This is the basic mechanism at work in nearly all light sources. The main difference between these sources is the process of exciting the atoms.

In the next section we'll look at the different parts of a light bulb.



Light Bulb Structure

Light bulbs have a very simple structure. At the base, they have two metal contacts, which connect to the ends of an electrical circuit. The metal contacts are attached to two stiff wires, which are attached to a thin metal filament. The filament sits in the middle of the bulb, held up by a glass mount. The wires and the filament are housed in a glass bulb, which is filled with an inert gas, such as argon.





When the bulb is hooked up to a power supply, an electric current flows from one contact to the other, through the wires and the filament. Electric current in a solid conductor is the mass movement of free electrons (electrons that are not tightly bound to an atom) from a negatively charged area to a positively charged area.

As the electrons zip along through the filament, they are constantly bumping into the atoms that make up the filament. The energy of each impact vibrates an atom -- in other words, the current heats the atoms up. A thinner conductor heats up more easily than a thicker conductor because it is more resistant to the movement of electrons.

Bound electrons in the vibrating atoms may be boosted temporarily to a higher energy level. When they fall back to their normal levels, the electrons release the extra energy in the form of photons. Metal atoms release mostly infrared light photons, which are invisible to the human eye. But if they are heated to a high enough level -- around 4,000 degrees Fahrenheit (2,200 degrees C) in the case of a light bulb -- they will emit a good deal of visible light.

The filament in a light bulb is made of a long, incredibly thin length of tungsten metal. In a typical 60-watt bulb, the tungsten filament is about 6.5 feet (2 meters) long but only one-hundredth of an inch thick. The tungsten is arranged in a double coil in order to fit it all in a small space. That is, the filament is wound up to make one coil, and then this coil is wound to make a larger coil. In a 60-watt bulb, the coil is less than an inch long.

Tungsten is used in nearly all incandescent light bulbs because it is an ideal filament material. In the next section, we'll find out why this is, and we'll examine the role of the glass bulb and inert gas.

We'll look at what the filament is made of in the next section.

The Filament

As we saw in the last section, a metal must be heated to extreme temperatures before it will emit a useful amount of visible light. Most metals will actually melt before reaching such extreme temperatures -- the vibration will break apart the rigid structural bonds between the atoms so that the material becomes a liquid. Light bulbs are manufactured with tungsten filaments because tungsten has an abnormally high melting temperature.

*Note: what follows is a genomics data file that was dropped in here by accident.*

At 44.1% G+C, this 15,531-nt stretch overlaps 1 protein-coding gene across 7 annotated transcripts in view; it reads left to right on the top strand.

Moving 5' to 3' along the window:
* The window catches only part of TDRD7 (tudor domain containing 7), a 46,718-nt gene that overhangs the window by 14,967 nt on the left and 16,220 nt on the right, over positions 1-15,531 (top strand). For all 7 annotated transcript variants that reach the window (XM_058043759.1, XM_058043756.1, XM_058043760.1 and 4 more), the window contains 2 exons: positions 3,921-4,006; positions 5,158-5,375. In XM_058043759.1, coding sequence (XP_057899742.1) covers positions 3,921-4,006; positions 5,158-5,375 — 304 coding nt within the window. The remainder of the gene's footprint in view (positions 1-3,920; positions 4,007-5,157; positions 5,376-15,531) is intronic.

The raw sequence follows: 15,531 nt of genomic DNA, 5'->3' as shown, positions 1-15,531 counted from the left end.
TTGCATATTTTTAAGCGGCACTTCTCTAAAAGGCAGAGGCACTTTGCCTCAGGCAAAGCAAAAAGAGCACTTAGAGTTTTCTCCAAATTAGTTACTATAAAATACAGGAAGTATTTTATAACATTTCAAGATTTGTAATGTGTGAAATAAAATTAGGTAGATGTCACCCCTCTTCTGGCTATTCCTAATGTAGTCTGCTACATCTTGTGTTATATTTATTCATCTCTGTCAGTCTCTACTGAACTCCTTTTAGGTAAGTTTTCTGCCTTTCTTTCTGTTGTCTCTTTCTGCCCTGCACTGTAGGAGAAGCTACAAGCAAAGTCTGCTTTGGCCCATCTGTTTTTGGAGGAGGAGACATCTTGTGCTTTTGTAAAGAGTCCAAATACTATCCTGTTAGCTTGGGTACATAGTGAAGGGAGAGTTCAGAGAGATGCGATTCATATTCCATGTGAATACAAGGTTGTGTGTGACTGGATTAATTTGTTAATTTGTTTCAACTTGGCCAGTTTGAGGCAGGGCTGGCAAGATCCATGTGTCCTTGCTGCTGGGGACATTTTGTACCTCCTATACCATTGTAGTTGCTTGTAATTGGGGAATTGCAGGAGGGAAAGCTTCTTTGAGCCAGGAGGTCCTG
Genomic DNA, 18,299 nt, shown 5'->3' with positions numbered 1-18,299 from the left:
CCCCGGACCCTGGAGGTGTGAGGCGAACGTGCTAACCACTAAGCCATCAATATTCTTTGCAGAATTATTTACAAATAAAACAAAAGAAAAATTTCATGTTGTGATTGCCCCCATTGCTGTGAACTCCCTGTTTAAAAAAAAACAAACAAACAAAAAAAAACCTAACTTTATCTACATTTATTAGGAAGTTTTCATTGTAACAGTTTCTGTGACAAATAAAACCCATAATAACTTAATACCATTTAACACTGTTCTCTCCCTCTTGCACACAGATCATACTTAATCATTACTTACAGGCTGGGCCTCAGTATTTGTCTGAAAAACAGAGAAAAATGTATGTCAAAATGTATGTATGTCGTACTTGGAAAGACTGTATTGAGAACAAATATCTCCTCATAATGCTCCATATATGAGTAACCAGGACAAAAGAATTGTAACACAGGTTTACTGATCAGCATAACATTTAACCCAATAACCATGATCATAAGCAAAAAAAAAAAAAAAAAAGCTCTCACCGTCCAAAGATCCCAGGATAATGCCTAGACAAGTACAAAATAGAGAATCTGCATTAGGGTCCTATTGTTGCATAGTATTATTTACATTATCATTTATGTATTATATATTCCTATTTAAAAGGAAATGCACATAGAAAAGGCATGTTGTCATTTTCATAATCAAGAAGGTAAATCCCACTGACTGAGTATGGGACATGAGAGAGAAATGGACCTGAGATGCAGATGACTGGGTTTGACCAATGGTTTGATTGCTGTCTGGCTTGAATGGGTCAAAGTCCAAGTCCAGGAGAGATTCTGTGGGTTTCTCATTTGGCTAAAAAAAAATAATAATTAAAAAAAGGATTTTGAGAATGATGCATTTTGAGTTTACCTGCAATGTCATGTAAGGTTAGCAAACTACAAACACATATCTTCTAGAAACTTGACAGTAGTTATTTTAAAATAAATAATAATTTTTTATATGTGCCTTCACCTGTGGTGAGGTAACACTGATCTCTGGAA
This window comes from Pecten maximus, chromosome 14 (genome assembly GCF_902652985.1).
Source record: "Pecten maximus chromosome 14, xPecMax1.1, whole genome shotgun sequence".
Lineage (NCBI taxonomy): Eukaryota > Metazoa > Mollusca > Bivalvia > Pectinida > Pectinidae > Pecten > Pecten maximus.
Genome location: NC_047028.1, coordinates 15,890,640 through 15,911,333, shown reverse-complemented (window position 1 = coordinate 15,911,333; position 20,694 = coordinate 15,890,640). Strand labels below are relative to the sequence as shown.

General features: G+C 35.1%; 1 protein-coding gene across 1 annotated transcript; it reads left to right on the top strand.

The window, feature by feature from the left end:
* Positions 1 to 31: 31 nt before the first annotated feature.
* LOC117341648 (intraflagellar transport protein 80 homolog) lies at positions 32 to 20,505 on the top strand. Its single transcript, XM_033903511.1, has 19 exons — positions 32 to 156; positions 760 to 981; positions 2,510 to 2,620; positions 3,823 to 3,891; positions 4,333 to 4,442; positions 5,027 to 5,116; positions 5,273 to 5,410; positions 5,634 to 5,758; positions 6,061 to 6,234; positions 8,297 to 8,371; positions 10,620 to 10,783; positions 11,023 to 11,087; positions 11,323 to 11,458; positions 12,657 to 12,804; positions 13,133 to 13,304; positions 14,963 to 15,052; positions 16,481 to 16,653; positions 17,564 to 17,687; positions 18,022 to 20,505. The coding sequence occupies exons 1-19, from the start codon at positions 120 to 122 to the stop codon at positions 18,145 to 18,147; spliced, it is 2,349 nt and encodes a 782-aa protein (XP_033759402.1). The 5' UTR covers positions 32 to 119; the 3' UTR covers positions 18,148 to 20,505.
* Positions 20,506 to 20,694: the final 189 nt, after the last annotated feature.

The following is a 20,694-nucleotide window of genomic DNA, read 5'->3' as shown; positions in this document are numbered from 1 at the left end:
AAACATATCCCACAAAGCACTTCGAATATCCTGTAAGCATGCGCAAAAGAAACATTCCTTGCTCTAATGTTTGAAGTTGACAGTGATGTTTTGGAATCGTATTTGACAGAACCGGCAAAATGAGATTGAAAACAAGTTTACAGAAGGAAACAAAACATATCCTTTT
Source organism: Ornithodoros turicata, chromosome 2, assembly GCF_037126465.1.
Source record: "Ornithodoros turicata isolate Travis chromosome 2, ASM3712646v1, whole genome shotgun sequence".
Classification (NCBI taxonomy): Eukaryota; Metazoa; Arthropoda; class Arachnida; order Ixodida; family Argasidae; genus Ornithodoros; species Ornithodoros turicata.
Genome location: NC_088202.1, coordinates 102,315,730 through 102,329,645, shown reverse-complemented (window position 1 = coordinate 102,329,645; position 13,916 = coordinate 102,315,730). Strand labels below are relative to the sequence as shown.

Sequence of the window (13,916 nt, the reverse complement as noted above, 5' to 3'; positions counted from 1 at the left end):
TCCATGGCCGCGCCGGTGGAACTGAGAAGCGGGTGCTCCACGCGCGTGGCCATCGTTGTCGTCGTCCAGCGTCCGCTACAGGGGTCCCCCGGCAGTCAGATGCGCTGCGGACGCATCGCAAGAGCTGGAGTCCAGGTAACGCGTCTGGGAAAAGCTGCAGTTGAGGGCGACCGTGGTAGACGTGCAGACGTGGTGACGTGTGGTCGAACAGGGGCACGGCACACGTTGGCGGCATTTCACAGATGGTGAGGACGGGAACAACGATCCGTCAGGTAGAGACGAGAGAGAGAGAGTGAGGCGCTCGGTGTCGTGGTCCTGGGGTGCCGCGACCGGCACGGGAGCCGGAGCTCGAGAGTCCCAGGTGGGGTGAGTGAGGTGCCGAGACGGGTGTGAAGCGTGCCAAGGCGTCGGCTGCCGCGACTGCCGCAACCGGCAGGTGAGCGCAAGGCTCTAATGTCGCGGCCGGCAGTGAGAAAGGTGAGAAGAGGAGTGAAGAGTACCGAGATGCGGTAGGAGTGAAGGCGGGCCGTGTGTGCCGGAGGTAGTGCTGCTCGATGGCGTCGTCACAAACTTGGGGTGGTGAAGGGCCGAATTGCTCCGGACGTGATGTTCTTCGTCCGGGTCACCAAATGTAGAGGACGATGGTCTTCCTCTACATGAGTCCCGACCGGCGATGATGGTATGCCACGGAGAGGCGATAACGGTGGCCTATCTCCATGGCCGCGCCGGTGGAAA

Bright, Brighter, Brightest
Light bulbs are ranked by their power -- the amount of light they put out in a certain period of time (measured in watts). Higher-watt bulbs have a bigger filament, so they produce more light.
A three-way bulb has two filaments of different wattage -- typically a 50-watt filament and a 100-watt filament. The filaments are wired to separate circuits, which can be closed initially using a special three-way socket.

The switch in the three-way socket lets you choose from three different light levels. On the lowest level, the switch closes only the circuit for the 50-watt filament. For the medium light level, the switch closes the circuit for the 100-watt filament. For the brightest level, the switch closes the circuits for both filaments, so the bulb operates at 150 watts.


But tungsten will catch on fire at such high temperatures, if the conditions are right. Combustion is caused by a reaction between two chemicals, which is set off when one of the chemicals has reached its ignition temperature. On Earth, combustion is usually a reaction between oxygen in the atmosphere and some heated material, but other combinations of chemicals will combust as well.

The filament in a light bulb is housed in a sealed, oxygen-free chamber to prevent combustion. In the first light bulbs, all the air was sucked out of the bulb to create a near vacuum -- an area with no matter in it. Since there wasn't any gaseous matter present (or hardly any), the material could not combust.

The problem with this approach was the evaporation of the tungsten atoms. At such extreme temperatures, the occasional tungsten atom vibrates enough to detach from the atoms around it and flies into the air. In a vacuum bulb, free tungsten atoms shoot out in a straight line and collect on the inside of the glass. As more and more atoms evaporate, the filament starts to disintegrate, and the glass starts to get darker. This reduces the life of the bulb considerably.

In a modern light bulb, inert gases, typically argon, greatly reduce this loss of tungsten. When a tungsten atom evaporates, chances are it will collide with an argon atom and bounce right back toward the filament, where it will rejoin the solid structure. Since inert gases normally don't react with other elements, there is no chance of the elements combining in a combustion reaction.

Cheap, effective and easy-to-use, the light bulb has proved a monstrous success. It is still the most popular method of bringing light indoors and extending the day after sundown. But by all indications, it will eventually give way to more advanced technologies, because it isn't very efficient.

Incandescent light bulbs give off most of their energy in the form of heat-carrying infrared light photons -- only about 10 percent of the light produced is in the visible spectrum. This wastes a lot of electricity. Cool light sources, such as fluorescent lamps and LEDs, don't waste a lot of energy generating heat -- they give off mostly visible light. For this reason, they are slowly edging out the old reliable light bulb.
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prokhor



Joined: 27 Nov 2006
Posts: 47
Location: Manitoba-Interlake

PostPosted: Nov 09, 2007 11:19 pm    Post subject: Reply with quote

What's this lightbulb thing we talk about, and how does it improve my GPS? As far as I know my GPS light is a LCD without bulbs?
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glacier_ice



Joined: 16 Aug 2007
Posts: 759

PostPosted: Nov 10, 2007 3:48 am    Post subject: Reply with quote

I keep burning myself on these light bulb things. Any idea why they're so hot?
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slippery_1



Joined: 23 Apr 2006
Posts: 228
Location: Manitoba

PostPosted: Nov 11, 2007 2:34 pm    Post subject: Reply with quote

and the last time I checked up here when we see the light it is called the Aurora Borealis. Now theres a topic that can take pages. A Northerner actually seeing the light...Duh!
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dani_carriere



Joined: 04 Feb 2005
Posts: 504
Location: Winnipeg

PostPosted: Nov 13, 2007 11:07 pm    Post subject: Reply with quote

slippery_1 wrote:
A Northerner actually seeing the light...Duh!


I can take that sooo many places ... but I'm too polite.